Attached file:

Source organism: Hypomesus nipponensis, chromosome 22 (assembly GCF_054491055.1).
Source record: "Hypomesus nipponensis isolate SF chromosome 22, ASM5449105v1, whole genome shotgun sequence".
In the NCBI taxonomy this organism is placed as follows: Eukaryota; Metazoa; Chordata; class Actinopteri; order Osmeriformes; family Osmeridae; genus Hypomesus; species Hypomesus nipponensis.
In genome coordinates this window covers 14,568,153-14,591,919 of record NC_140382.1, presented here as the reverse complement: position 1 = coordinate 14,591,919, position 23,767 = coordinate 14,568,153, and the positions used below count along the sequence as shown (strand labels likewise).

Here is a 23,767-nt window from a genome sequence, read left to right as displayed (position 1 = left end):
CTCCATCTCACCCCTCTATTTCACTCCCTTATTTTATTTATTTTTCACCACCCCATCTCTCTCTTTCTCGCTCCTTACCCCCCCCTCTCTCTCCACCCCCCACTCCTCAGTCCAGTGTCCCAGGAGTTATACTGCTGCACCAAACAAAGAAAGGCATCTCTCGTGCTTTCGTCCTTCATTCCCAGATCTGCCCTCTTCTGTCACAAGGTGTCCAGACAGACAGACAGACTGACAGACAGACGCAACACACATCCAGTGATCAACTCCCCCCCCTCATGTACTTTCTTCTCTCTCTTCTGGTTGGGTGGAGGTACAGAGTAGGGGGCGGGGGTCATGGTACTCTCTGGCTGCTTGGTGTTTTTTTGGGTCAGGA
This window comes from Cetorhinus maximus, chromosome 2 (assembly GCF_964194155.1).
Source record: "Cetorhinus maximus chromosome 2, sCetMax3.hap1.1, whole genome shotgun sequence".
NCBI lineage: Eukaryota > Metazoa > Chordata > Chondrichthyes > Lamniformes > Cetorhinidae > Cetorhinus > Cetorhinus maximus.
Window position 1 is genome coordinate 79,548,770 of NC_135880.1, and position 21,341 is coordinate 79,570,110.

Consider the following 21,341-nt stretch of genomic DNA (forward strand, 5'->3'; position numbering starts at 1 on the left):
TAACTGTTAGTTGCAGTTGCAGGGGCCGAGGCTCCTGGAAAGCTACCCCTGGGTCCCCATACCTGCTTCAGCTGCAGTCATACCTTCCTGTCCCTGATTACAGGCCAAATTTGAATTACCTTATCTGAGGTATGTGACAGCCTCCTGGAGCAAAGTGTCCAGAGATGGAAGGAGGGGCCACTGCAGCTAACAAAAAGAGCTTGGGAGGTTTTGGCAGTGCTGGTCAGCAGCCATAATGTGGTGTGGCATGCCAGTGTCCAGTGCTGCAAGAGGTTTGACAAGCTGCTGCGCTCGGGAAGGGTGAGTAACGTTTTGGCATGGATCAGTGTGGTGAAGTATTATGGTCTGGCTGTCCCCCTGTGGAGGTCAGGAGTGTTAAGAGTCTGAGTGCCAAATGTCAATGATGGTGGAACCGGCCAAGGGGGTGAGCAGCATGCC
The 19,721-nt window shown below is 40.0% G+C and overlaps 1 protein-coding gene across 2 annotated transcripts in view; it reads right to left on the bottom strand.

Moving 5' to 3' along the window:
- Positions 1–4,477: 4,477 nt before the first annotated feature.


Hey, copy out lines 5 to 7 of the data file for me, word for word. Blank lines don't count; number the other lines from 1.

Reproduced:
Here is a 23,767-nt window from a genome sequence, read left to right as displayed (position 1 = left end):
CTCCATCTCACCCCTCTATTTCACTCCCTTATTTTATTTATTTTTCACCACCCCATCTCTCTCTTTCTCGCTCCTTACCCCCCCCTCTCTCTCCACCCCCCACTCCTCAGTCCAGTGTCCCAGGAGTTATACTGCTGCACCAAACAAAGAAAGGCATCTCTCGTGCTTTCGTCCTTCATTCCCAGATCTGCCCTCTTCTGTCACAAGGTGTCCAGACAGACAGACAGACTGACAGACAGACGCAACACACATCCAGTGATCAACTCCCCCCCCTCATGTACTTTCTTCTCTCTCTTCTGGTTGGGTGGAGGTACAGAGTAGGGGGCGGGGGTCATGGTACTCTCTGGCTGCTTGGTGTTTTTTTGGGTCAGGA
This window comes from Cetorhinus maximus, chromosome 2 (assembly GCF_964194155.1).